“First of all, the Malaysian Anti-Corruption Commission (MACC) can only compel someone to declare his assets. Once the assets are declared, there is no offence.”
“It shall be an offence of any person to lead a lifestyle or possess assets which are disproportionate to his or her declared income.”
UNTIL October 2006, few people outside political circles knew him. He rose from an obscure railway gatekeeper staying in a one-room quarters at the railway crossing where he was required to raise the barriers to allow vehicular traffic to flow after the trains had passed by.
By the time theSun front-paged the story on his “meteoric rise” and his “palace” which he had built on land meant for low-cost housing, his positions in the party and as a state assemblyman were hanging by a thread.
The late Zakaria Mat Deros (God bless his soul) gained notoriety for building his 16-bedroom house without even submitting building plans. He had not paid the assessment for 12 years on two low-cost units previously occupied by his large family.
So, last week nostalgia came back when the Ikan Bakar man took journalists on a helicopter ride to show the “palace” of a politician – a divisional youth leader in the opposition.
Preceding this, Crime Watch supremo alleged that the inspector-general of police had himself built yet another “palace” in Mantin.
The accusers in both instances asked the relevant authorities to investigate them alleging that they must explain how they got the money to acquire such property.
This prompted a Facebook user to suggest in jest that he wants partners to start a helicopter service for aerial tours to pick out mansions of politicians. In banter, I offered my services and reasoned that I had a good track record.
Over the years, I have come across several ordinary cikgu who became millionaires after their foray into politics. There are scores of “politically connected people” (to borrow a term that has now become the new mantra for banks and bankers) living in similar luxury.
There are also good people who stepped into the dark side unable to resist their own temptation or that of their wives to lead different lifestyles and keep up with the Joneses. There are some female golfers who even have golf bags to match the colour of their attire.
Then there’s the average man who is turned over because he can’t make ends meet on his meagre salary and many dependants. But the law does not differentiate between the poor, the middle class and the rich. Perhaps, such a factor could be pleaded in mitigation for a lighter sentence.
I have been repeatedly told that being rich or wealthy does not constitute an offence.
An offence only takes place if the money is obtained illegally – corruption, money laundering, criminal breach of trust, cheating and the like.
Asking the authorities to investigate the source of the money is dangerous territory full of mine fields and cluster bombs.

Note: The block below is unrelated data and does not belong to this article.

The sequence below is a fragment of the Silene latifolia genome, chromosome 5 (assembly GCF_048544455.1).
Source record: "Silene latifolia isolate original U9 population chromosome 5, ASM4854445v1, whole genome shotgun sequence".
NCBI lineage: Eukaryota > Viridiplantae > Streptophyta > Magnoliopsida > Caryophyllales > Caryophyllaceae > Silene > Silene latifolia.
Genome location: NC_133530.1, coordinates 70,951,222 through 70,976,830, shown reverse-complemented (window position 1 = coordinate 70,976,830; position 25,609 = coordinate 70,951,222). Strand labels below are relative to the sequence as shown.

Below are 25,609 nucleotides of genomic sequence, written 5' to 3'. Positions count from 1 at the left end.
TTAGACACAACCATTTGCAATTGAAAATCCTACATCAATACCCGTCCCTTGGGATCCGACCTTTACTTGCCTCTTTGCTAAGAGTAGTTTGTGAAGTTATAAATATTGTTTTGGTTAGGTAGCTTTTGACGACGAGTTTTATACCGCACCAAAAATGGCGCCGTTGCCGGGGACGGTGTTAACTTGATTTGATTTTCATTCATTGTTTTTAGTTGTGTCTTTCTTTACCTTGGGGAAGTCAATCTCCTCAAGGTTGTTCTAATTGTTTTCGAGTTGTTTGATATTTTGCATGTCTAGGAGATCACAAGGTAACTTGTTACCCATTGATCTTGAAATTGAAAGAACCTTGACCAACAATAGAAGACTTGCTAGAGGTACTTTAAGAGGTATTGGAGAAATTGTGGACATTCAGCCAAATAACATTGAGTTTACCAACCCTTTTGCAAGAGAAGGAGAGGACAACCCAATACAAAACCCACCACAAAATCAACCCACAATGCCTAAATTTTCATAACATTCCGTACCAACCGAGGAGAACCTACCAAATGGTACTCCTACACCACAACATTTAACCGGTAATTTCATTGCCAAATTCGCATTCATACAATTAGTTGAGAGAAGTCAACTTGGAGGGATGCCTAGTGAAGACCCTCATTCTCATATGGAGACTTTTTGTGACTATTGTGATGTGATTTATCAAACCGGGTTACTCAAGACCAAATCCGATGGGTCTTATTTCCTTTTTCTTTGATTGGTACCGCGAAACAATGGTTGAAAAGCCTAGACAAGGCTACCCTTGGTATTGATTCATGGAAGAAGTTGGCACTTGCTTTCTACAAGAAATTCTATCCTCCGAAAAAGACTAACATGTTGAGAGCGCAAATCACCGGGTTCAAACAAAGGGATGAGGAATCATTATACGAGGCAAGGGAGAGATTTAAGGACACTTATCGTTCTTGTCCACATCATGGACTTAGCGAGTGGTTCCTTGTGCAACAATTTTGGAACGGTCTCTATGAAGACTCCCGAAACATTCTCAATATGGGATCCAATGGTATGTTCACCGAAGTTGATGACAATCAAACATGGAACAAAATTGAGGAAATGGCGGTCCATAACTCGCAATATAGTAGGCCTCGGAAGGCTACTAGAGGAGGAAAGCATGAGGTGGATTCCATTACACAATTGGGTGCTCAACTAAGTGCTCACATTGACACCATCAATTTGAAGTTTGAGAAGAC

First of all, the Malaysian Anti-Corruption Commission (MACC) can only compel someone to declare his assets. Once the assets are declared, there is no offence.
Second, if he or she is caught with the cash or money in the bank, a non-acceptable explanation would lead to charges of money-laundering – NOT corruption; not getting assets through corruption; not getting money from illegal activities.
We had the perfect opportunity to put it right when former prime minister Tun Abdullah Ahmad Badawi promulgated the Malaysian Anti-Corruption Commission Act to replace the outdated Anti-Corruption Act towards the end of his tenure.
In the proposals was a clause which stated: “It shall be an offence of any person to lead a lifestyle or possess assets which are disproportionate to his or her declared income.”
By the time this legislation was presented as a bill in Parliament, this clause had been removed from the original draft. We were then told that several “warlords” within the system opposed the clause because they themselves would have to account for their wealth!
So, instead of putting the onus on the official suspected of corruption to prove he earned the money legitimately, the prosecution has to prove that he had received a gratification. That is difficult because corruption is a victimless crime. Both giver and taker benefit and one usually will not squeal on the other.
In the absence of such legislation, the prosecution usually files money laundering charges. But the core issue of proving that he or she was a corrupt person through the legal process becomes almost impossible. In such circumstances, it leaves Joe Public’s imagination to run wild as to the source of the wealth.
Under these circumstances, shouldn’t that catch-all clause be re-visited with a view to tightening our anti-corruption laws? Hong Kong has been successful in its fight because such a clause in its legislation empowers officers from the Independent Commission Against Corruption to serve notice demanding explanations from suspected corrupt officials.
If they fail to provide a plausible or satisfactory account of their wealth, they are prosecuted. A few like-minded lawyer-friends had a discussion on this and came to the conclusion that if this clause is incorporated, our prisons would be overcrowded.
R. Nadeswaran had the benefit of seeing the “new” legislation before and after it was presented and passed in Parliament. Comments: email@example.com
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